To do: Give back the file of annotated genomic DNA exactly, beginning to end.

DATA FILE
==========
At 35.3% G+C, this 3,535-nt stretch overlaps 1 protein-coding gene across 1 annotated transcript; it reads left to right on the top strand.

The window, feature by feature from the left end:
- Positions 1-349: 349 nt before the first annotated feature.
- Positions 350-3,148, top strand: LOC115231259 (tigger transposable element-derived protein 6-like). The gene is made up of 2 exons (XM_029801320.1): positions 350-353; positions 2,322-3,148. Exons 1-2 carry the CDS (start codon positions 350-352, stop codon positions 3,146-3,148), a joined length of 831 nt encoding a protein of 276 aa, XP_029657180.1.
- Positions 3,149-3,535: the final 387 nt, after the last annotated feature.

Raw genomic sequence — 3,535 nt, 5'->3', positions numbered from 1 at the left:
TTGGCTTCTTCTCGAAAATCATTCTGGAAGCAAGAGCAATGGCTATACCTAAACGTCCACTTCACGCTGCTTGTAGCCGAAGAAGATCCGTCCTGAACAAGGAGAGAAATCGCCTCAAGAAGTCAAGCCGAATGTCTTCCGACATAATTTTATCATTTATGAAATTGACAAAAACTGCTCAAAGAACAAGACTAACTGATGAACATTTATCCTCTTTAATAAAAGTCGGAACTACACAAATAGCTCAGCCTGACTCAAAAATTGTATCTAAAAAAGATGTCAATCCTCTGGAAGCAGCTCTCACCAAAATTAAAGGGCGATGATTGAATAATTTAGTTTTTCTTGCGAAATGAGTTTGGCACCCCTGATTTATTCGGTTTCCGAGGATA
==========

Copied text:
At 35.3% G+C, this 3,535-nt stretch overlaps 1 protein-coding gene across 1 annotated transcript; it reads left to right on the top strand.

The window, feature by feature from the left end:
- Positions 1-349: 349 nt before the first annotated feature.
- Positions 350-3,148, top strand: LOC115231259 (tigger transposable element-derived protein 6-like). The gene is made up of 2 exons (XM_029801320.1): positions 350-353; positions 2,322-3,148. Exons 1-2 carry the CDS (start codon positions 350-352, stop codon positions 3,146-3,148), a joined length of 831 nt encoding a protein of 276 aa, XP_029657180.1.
- Positions 3,149-3,535: the final 387 nt, after the last annotated feature.

Raw genomic sequence — 3,535 nt, 5'->3', positions numbered from 1 at the left:
TTGGCTTCTTCTCGAAAATCATTCTGGAAGCAAGAGCAATGGCTATACCTAAACGTCCACTTCACGCTGCTTGTAGCCGAAGAAGATCCGTCCTGAACAAGGAGAGAAATCGCCTCAAGAAGTCAAGCCGAATGTCTTCCGACATAATTTTATCATTTATGAAATTGACAAAAACTGCTCAAAGAACAAGACTAACTGATGAACATTTATCCTCTTTAATAAAAGTCGGAACTACACAAATAGCTCAGCCTGACTCAAAAATTGTATCTAAAAAAGATGTCAATCCTCTGGAAGCAGCTCTCACCAAAATTAAAGGGCGATGATTGAATAATTTAGTTTTTCTTGCGAAATGAGTTTGGCACCCCTGATTTATTCGGTTTCCGAGGATA